“Remember you?  Well I should guess yes.  I will mention a little incident that you will remember – the Sunday that we made the raid to Colombia Furnace and captured about 20 prisoners.  I captured the picket on the outpost that we recaptured Stub William’s horse that morning, the Rebs had taken him from us the Sunday before.  You will remember that we came up on a line of Johnnies on the bank of the creek, about 100 of them, and rode into the creek to water our horses.  They asked us who we were; we told them we were Rosser’s men.  “Come ahead,” they answered, “you are all right.”  But as soon as our horses had drank Campbell said, “You go to H—l. We’re Yanks.”  Then they opened up on us and we ran back to a log tobacco shed about 50 yards from them and you and Campbell would dash out into the open and yell at them and draw their fire and in one of those dashes they shot your horse through the thin part of the hock between the two joints.  I remonstrated with you for being so reckless, saying they might get you yet.  You laughed and said they would have to do better than they had done yet.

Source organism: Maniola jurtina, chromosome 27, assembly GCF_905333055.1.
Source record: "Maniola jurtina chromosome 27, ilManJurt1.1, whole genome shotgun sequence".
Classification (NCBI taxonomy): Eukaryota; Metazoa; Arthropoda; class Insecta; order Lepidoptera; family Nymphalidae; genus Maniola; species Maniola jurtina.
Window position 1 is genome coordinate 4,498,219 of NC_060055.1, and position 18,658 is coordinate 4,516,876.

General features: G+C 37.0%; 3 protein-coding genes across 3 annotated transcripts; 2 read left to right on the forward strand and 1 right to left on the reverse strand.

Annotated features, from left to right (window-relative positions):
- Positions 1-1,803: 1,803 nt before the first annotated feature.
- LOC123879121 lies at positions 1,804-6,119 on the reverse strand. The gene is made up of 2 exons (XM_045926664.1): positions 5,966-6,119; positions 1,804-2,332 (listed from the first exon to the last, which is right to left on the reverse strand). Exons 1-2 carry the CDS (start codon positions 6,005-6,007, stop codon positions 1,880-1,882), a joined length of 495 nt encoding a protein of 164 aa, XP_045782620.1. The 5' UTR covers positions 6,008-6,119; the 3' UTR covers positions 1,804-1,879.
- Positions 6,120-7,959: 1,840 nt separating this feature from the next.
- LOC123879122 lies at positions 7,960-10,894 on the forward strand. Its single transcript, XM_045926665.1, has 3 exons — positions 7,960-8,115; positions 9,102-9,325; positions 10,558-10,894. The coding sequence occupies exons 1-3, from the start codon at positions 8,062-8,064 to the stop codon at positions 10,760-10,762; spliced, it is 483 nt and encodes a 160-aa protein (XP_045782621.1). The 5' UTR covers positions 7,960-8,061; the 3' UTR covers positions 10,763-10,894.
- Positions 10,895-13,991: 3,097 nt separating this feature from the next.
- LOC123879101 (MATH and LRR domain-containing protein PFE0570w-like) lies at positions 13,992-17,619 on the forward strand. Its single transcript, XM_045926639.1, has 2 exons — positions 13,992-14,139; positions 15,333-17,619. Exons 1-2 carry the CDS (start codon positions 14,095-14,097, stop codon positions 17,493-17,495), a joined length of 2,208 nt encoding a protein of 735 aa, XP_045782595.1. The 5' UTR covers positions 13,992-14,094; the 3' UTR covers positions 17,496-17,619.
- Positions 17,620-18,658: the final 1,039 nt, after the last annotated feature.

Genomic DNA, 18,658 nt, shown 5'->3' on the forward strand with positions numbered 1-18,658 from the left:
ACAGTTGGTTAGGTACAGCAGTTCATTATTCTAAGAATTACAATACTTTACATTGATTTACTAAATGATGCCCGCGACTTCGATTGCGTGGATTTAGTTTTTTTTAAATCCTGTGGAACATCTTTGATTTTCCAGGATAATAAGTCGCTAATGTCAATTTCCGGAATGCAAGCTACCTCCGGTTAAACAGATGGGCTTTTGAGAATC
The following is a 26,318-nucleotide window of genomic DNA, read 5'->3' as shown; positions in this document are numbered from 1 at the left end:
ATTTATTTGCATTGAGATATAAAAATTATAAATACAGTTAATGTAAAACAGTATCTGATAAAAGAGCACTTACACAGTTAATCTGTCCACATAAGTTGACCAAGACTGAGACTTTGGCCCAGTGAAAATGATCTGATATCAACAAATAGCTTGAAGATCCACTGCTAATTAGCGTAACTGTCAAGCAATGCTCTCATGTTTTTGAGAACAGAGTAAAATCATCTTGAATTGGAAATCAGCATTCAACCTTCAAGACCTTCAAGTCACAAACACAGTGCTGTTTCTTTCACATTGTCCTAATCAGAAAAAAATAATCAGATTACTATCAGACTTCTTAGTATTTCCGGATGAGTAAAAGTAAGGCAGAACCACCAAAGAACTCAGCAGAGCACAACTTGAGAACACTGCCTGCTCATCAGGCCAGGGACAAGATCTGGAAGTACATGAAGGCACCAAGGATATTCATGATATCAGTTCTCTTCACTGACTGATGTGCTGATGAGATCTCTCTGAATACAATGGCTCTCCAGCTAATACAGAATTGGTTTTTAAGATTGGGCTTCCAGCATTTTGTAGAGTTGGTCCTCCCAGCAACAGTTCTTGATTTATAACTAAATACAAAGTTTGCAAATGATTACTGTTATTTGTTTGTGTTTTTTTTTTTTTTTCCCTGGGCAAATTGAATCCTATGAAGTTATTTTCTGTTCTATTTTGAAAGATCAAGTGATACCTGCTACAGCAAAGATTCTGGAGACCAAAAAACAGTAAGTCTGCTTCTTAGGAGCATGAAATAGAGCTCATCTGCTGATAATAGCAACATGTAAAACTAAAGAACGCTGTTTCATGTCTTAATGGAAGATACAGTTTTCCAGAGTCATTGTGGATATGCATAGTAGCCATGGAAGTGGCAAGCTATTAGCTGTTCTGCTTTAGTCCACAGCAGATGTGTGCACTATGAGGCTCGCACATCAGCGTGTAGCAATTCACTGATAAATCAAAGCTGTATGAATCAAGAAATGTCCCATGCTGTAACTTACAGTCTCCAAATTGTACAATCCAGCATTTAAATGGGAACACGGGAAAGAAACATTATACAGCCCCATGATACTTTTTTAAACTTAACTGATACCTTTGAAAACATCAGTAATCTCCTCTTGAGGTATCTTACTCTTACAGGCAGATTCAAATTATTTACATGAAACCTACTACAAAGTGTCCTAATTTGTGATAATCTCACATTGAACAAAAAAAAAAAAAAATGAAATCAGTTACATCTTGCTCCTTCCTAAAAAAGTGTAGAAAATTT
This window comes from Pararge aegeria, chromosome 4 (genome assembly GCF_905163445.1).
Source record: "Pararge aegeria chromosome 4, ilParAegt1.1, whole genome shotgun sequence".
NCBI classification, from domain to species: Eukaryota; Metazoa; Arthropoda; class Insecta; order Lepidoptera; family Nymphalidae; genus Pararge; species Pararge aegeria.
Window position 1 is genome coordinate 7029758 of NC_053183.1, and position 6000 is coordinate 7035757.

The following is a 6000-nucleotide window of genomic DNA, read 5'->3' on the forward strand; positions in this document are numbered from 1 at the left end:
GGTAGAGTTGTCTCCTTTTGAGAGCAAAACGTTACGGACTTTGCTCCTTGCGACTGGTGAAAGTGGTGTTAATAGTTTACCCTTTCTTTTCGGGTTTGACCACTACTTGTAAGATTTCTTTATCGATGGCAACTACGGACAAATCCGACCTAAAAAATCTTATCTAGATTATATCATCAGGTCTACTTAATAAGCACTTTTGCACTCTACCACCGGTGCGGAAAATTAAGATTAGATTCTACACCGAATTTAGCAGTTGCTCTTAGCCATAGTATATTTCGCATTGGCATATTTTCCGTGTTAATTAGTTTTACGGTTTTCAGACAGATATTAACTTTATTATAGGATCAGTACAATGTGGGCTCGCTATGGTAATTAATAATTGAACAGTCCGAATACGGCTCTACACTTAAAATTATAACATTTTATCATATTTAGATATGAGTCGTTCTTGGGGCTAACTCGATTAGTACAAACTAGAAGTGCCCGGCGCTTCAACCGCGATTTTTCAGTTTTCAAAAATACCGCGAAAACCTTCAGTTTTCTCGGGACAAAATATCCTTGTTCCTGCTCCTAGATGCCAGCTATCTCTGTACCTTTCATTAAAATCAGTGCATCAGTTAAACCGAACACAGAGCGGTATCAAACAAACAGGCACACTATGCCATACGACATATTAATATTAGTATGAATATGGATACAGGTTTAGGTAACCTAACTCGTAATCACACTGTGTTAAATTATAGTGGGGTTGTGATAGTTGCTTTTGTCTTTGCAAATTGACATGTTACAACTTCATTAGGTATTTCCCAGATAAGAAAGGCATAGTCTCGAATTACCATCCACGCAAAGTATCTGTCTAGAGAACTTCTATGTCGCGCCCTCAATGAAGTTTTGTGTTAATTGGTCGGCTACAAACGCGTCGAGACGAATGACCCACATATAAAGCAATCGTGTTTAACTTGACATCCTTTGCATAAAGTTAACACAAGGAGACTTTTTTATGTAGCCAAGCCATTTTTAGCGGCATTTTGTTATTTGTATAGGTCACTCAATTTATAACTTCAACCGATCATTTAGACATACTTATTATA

“And to think for all these years I never had your name right.  When my wife asked me this morning who my letter was from I answered “Archie Roan, one of the old scouts.  You heard me speak of him often.”  “Yes,” she answered, “but this is not Roan but Rowan,” so if I had ever written to you you could not have gotten the letter.  I regret that I am unable to give you the names of the two men that went through to Grant on foot South of Richmond as I was not with you at that time.  When Maj. Young came to Sheridan’s headquarters in November he brought five infantry scouts with him, Cassady of the 1st R.I. and Abe Atkins, George Kyle, Jim Blair, and _______ Ball, of a Wisconsin regiment.  I think the third Sunday we dashed into Edinsburg and captured Capt. Granstaff’s pickets, Cassady was wounded and captured by the rebs and did not get back that time.  Ball never scouted any so I think that you will find that it was Abe Atkins with either George Kyle or Jim Blair that made the trip, for you know it would be almost impossible to get a cavalryman to start on a trip like that afoot.  In looking over McCabe’s writings I cannot see that he claims to have captured Captain Stumpf or that he mentions him at all but in writing up the capture of Harry Gilmore he has made some errors as you well know he says he was in command and started after night with thirty men.  You will remember that Maj. Young was in command that we started just afternoon and that we had fifteen or sixteen scouts and 300 Michigan Cavalry from Custer’s Brigade.  We left the Michigan men with their blue clothes concealed in the timber until we should need them, that after we crossed the river we divided our party with Nick Carlysle taking part of the men and going to the William’s house as he thought that Gilmore was there and the rest of us went to Randolph’s house where we found Gilmore.  If you was with the group that went to Randolph’s you will remember that in some way the Johnnies caught on to who we were and we had a race for the house and we won.  I saddled Harry Gilmore’s black mare and Capt. Gilmore (Harry’s cousin) bay horse and the rebs were firing on us by the time I had them saddled.  I noticed that the black mare was very speedy and suggested to the Maj. that he let one of the boys take the mare but the Maj. put Harry on his own horse as we rode through the gate into the road the rebs was firing at us from the other side of the road, two jumps of his horse would have taken him, Gilmore, among them.  He made the attempt when I caught his bridle and as soon as I released my hold he tried it again, and I caught his bridle again and threatened to kill the mare if the Maj. did not make him change horses.  Maj. Young then had Jack Riley take the mare and put Gilmore on Jack’s horse and said, “Now are you satisfied?”  I answered, “Yes, my horse can out run that one.”  “Guard him, then,” said Maj.  All of this happened before we got 200 yards from Randolph’s house.  So you see McCabe got this expedition mixed up with some other one as he said we got three miles before the rebs overtook us….